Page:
To get stung with a charge for excess baggage is something that may cause irritation and problems for many people. That’s the situation Dr Richard Jakeman and his wife faced when flying with Qantas to Sydney in 2010.
When arriving at Heathrow Airport, the couple discovered that the flight check-in was operated by British Airways. They wanted to check in three bags, but were told that the check-in baggage allowance was limited to just one piece of baggage each. Confident that Qantas’ terms and conditions had no limit on the number of bags, just the weight, Richard complained to the BA check-in staff.
However, British Airways was adamant there was a limit so Richard had no option but to pay a £40 surcharge. No excess baggage charge was made on the return flight.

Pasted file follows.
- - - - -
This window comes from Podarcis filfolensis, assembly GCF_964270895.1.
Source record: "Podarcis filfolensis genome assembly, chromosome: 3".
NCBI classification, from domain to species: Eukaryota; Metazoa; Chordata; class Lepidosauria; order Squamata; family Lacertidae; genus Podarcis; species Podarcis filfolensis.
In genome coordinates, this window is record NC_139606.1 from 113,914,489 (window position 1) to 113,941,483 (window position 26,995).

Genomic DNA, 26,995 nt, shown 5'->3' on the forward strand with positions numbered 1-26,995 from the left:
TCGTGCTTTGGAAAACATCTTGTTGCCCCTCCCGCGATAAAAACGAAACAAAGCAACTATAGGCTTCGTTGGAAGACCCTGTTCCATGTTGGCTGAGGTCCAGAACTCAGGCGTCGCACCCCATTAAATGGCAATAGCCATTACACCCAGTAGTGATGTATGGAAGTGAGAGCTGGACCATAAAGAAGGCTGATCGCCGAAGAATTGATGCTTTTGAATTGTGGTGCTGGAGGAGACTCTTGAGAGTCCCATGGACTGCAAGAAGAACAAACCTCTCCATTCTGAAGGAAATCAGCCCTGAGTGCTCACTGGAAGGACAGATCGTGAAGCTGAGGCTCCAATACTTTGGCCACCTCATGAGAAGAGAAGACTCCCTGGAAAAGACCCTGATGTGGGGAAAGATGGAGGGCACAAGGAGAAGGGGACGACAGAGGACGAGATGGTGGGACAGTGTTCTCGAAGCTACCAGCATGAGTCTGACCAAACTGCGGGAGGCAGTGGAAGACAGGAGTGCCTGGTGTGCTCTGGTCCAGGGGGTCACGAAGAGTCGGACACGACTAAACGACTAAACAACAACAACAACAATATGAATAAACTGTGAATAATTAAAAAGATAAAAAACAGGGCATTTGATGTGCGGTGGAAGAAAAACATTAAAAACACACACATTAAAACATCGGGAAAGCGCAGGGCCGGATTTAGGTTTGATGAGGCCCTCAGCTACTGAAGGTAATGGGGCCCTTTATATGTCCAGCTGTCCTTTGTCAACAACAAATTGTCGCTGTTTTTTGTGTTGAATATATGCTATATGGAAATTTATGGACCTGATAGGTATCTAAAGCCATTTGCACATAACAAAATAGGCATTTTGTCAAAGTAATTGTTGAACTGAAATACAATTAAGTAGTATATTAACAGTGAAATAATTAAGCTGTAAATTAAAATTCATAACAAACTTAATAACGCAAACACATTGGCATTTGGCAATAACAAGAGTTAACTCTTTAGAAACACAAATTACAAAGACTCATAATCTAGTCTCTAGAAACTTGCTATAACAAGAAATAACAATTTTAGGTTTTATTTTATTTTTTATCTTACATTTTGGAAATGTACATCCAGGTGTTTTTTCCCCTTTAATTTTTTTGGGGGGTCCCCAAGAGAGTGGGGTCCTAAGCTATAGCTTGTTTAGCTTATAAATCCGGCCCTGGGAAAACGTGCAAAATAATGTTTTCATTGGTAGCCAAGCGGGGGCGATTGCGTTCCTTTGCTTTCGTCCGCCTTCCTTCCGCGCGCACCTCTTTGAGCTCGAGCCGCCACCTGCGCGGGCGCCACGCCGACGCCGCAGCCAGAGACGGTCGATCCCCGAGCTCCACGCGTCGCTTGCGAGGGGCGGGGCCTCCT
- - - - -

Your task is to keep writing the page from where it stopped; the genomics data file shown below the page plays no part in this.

When the couple returned home, Richard checked Qantas’ terms and conditions again and they clearly indicated the weight allowance. However, no mention was made of the number of cases that could be checked in. Richard complained to Qantas.
Although he could issue proceedings in the small claims court, he first needed to send a formal pre-action letter, giving the company a time limit within which to respond. Qantas failed to respond within the time given and Richard issued proceedings against Qantas in a small claims court.
In the end of the saga, the airline subsequently wrote to the court stating that it had misunderstood the issue and agreed that the luggage was in fact within their weight allowance. It reimbursed Richard the excess baggage charge and his court costs of £25.